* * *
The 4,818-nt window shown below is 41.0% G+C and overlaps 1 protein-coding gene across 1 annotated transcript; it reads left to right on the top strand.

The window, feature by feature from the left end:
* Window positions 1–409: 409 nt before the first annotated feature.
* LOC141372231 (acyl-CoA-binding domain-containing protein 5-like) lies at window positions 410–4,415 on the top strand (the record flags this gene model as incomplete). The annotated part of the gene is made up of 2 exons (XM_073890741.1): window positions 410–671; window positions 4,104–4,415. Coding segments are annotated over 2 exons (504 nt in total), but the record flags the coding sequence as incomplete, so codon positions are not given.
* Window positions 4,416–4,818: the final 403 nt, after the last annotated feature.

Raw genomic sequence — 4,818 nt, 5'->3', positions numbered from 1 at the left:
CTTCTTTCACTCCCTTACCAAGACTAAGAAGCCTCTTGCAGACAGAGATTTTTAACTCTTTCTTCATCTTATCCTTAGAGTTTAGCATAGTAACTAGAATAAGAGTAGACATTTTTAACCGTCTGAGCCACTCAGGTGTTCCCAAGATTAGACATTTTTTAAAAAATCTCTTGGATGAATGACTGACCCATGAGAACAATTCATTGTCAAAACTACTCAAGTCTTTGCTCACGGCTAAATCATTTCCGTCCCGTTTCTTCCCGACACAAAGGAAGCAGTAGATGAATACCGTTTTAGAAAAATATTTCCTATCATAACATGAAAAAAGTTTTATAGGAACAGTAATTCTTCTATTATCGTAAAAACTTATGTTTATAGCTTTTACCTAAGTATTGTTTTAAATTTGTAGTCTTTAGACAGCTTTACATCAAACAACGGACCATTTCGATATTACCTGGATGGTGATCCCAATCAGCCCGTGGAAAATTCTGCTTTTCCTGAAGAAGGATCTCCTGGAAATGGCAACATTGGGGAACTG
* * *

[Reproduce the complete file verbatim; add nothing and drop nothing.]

The 4,818-nt window shown below is 41.0% G+C and overlaps 1 protein-coding gene across 1 annotated transcript; it reads left to right on the top strand.

The window, feature by feature from the left end:
* Window positions 1–409: 409 nt before the first annotated feature.
* LOC141372231 (acyl-CoA-binding domain-containing protein 5-like) lies at window positions 410–4,415 on the top strand (the record flags this gene model as incomplete). The annotated part of the gene is made up of 2 exons (XM_073890741.1): window positions 410–671; window positions 4,104–4,415. Coding segments are annotated over 2 exons (504 nt in total), but the record flags the coding sequence as incomplete, so codon positions are not given.
* Window positions 4,416–4,818: the final 403 nt, after the last annotated feature.

Raw genomic sequence — 4,818 nt, 5'->3', positions numbered from 1 at the left:
CTTCTTTCACTCCCTTACCAAGACTAAGAAGCCTCTTGCAGACAGAGATTTTTAACTCTTTCTTCATCTTATCCTTAGAGTTTAGCATAGTAACTAGAATAAGAGTAGACATTTTTAACCGTCTGAGCCACTCAGGTGTTCCCAAGATTAGACATTTTTTAAAAAATCTCTTGGATGAATGACTGACCCATGAGAACAATTCATTGTCAAAACTACTCAAGTCTTTGCTCACGGCTAAATCATTTCCGTCCCGTTTCTTCCCGACACAAAGGAAGCAGTAGATGAATACCGTTTTAGAAAAATATTTCCTATCATAACATGAAAAAAGTTTTATAGGAACAGTAATTCTTCTATTATCGTAAAAACTTATGTTTATAGCTTTTACCTAAGTATTGTTTTAAATTTGTAGTCTTTAGACAGCTTTACATCAAACAACGGACCATTTCGATATTACCTGGATGGTGATCCCAATCAGCCCGTGGAAAATTCTGCTTTTCCTGAAGAAGGATCTCCTGGAAATGGCAACATTGGGGAACTG